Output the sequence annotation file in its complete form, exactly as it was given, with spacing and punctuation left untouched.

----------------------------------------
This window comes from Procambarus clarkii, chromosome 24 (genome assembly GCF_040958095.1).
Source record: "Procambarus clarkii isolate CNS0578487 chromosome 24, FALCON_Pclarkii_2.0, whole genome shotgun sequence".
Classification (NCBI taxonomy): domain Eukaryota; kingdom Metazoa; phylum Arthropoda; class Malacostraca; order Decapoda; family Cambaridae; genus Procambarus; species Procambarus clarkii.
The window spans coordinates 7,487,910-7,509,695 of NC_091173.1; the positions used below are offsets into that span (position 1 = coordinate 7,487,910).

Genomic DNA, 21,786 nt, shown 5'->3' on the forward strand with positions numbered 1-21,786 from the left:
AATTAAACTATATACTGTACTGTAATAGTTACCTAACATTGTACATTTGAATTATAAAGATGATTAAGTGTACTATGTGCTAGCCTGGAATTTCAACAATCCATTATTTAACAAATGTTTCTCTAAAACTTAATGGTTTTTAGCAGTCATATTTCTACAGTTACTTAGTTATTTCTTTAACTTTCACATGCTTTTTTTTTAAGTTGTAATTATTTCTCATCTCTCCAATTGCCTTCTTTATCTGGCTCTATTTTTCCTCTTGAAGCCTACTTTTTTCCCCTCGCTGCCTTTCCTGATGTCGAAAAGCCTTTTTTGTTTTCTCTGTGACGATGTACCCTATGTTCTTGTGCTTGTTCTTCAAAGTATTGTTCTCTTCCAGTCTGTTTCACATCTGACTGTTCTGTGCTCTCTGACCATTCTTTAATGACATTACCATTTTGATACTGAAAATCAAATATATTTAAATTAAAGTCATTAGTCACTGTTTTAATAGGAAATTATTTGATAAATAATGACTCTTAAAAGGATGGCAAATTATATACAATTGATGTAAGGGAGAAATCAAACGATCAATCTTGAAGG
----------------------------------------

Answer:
This window comes from Procambarus clarkii, chromosome 24 (genome assembly GCF_040958095.1).
Source record: "Procambarus clarkii isolate CNS0578487 chromosome 24, FALCON_Pclarkii_2.0, whole genome shotgun sequence".
Classification (NCBI taxonomy): domain Eukaryota; kingdom Metazoa; phylum Arthropoda; class Malacostraca; order Decapoda; family Cambaridae; genus Procambarus; species Procambarus clarkii.
The window spans coordinates 7,487,910-7,509,695 of NC_091173.1; the positions used below are offsets into that span (position 1 = coordinate 7,487,910).

Genomic DNA, 21,786 nt, shown 5'->3' on the forward strand with positions numbered 1-21,786 from the left:
AATTAAACTATATACTGTACTGTAATAGTTACCTAACATTGTACATTTGAATTATAAAGATGATTAAGTGTACTATGTGCTAGCCTGGAATTTCAACAATCCATTATTTAACAAATGTTTCTCTAAAACTTAATGGTTTTTAGCAGTCATATTTCTACAGTTACTTAGTTATTTCTTTAACTTTCACATGCTTTTTTTTTAAGTTGTAATTATTTCTCATCTCTCCAATTGCCTTCTTTATCTGGCTCTATTTTTCCTCTTGAAGCCTACTTTTTTCCCCTCGCTGCCTTTCCTGATGTCGAAAAGCCTTTTTTGTTTTCTCTGTGACGATGTACCCTATGTTCTTGTGCTTGTTCTTCAAAGTATTGTTCTCTTCCAGTCTGTTTCACATCTGACTGTTCTGTGCTCTCTGACCATTCTTTAATGACATTACCATTTTGATACTGAAAATCAAATATATTTAAATTAAAGTCATTAGTCACTGTTTTAATAGGAAATTATTTGATAAATAATGACTCTTAAAAGGATGGCAAATTATATACAATTGATGTAAGGGAGAAATCAAACGATCAATCTTGAAGG